(PhysOrg.com) -- Diamond is best known for being a prized gem and the hardest cutting element available, but now thanks to research being carried out at Macquarie University it is also proving to be a super efficient laser material.
Associate Professor Richard Mildren and his colleagues at the Macquarie University Photonics Research Centre discovered it was possible to generate a coherent laser beam from man-made diamond in late 2008. They have now demonstrated diamond lasers with efficiency higher than almost all other materials.
"The major achievement is that we are able to use synthetic diamond to create high performing laser devices," Mildren said. "We are now in good position to explore the highly exotic laser properties of diamond, many of which are not so widely appreciated.
"For example, the speed at which heat travels through diamond is the highest of all known materials, and it is hoped that this property will enable us to simultaneously miniaturise the device and increase the laser beam power to unprecedented levels."
The diamonds used in the laser research are colourless, approximately eight millimetres long, and weigh a bit less than a carat. They are grown to the researcher's specifications using a process called chemical vapour deposition that essentially creates the crystal lattice carbon by carbon atom and layer by layer on top of a large flat diamond crystal substrate. The synthetic diamond forms the core component of what is called a Raman laser, a type of laser that is optically stimulated rather than electrically powered.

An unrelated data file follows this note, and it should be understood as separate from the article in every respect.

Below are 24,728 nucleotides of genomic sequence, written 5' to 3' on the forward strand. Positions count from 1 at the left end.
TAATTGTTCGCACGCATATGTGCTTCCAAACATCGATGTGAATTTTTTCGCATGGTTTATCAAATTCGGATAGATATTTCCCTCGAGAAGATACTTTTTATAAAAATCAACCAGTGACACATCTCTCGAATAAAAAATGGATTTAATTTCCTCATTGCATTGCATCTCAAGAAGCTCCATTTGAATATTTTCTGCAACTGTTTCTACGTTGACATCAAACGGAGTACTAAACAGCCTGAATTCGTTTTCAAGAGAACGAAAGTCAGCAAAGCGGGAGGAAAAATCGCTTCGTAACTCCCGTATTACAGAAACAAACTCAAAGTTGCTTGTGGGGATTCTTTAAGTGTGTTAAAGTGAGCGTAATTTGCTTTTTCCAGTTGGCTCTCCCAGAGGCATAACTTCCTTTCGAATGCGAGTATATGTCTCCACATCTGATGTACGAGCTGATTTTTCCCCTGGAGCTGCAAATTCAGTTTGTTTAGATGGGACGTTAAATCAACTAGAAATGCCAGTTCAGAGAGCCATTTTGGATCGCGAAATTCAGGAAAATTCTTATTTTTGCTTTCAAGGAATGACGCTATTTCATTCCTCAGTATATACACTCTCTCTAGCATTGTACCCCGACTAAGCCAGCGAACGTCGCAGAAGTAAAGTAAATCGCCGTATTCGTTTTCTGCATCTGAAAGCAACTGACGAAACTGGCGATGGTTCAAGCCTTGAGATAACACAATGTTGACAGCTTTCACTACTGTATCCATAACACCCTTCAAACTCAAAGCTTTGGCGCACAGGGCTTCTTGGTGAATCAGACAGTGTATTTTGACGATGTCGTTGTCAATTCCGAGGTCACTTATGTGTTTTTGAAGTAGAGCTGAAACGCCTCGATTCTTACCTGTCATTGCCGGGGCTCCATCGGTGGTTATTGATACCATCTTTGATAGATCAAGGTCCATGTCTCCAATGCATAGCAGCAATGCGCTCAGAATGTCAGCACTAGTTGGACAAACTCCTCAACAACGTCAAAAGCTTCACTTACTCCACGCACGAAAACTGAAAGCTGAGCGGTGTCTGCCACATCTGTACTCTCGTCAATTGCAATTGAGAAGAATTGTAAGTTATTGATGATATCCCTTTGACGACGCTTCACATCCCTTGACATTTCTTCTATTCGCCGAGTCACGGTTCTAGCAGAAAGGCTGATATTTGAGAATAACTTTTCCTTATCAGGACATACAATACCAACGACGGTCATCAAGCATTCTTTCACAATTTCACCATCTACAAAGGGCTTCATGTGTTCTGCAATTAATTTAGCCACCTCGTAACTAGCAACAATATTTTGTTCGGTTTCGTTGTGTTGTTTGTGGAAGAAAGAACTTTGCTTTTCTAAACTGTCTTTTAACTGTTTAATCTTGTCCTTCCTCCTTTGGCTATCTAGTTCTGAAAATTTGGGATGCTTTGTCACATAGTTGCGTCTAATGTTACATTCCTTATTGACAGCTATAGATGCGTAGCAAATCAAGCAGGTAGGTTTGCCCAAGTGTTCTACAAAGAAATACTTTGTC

"Though there has been little take up of this type of diamond in the gem market, it is very well suited to our purposes. Diamonds larger than one centimetre are likely to be available very soon which will also be an advantage for our studies."
Diamond is also the most transparent material known to man, in terms of the range of light wavelengths (or colours) that can pass through the material. Mildren said this would enable researchers to select from a huge range of laser wavelengths, such as in the far infrared, and hence potentially tap into a broad range of applications.
"The wide wavelength or colour choice means that we can tackle key challenges facing society in several areas. I'm aiming to attract junior researchers to start investigating devices that might solve key challenges in neurosurgery, or to safely detect toxic or explosive gases from a distance, a challenge that is considered a major priority for defence and counter terrorism organisations," Mildren said.
Mildren said satellite borne diamond lasers for mapping greenhouse gases in the atmosphere were also a possibility. He said it is only now - in the 50th year since the invention of the first laser - that the full potential of diamond lasers is starting to be understood.
"It's a nice surprise to get a new type of laser to explore in the laser's big jubilee year," Mildren said. "Two things came together only recently. Particularly good quality synthetic diamond is now being grown in Europe; and our knowledge of laser design is improving, thanks to work being done here at Macquarie and by several groups overseas using other materials that behave in a similar way."
Mildren will present his work at the international conferences, Conference on Lasers and Electro-Optics and the Quantum Electronics and Laser Science Conference, being held together in California in May.
Explore further: The first direct-diode laser bright enough to cut and weld metal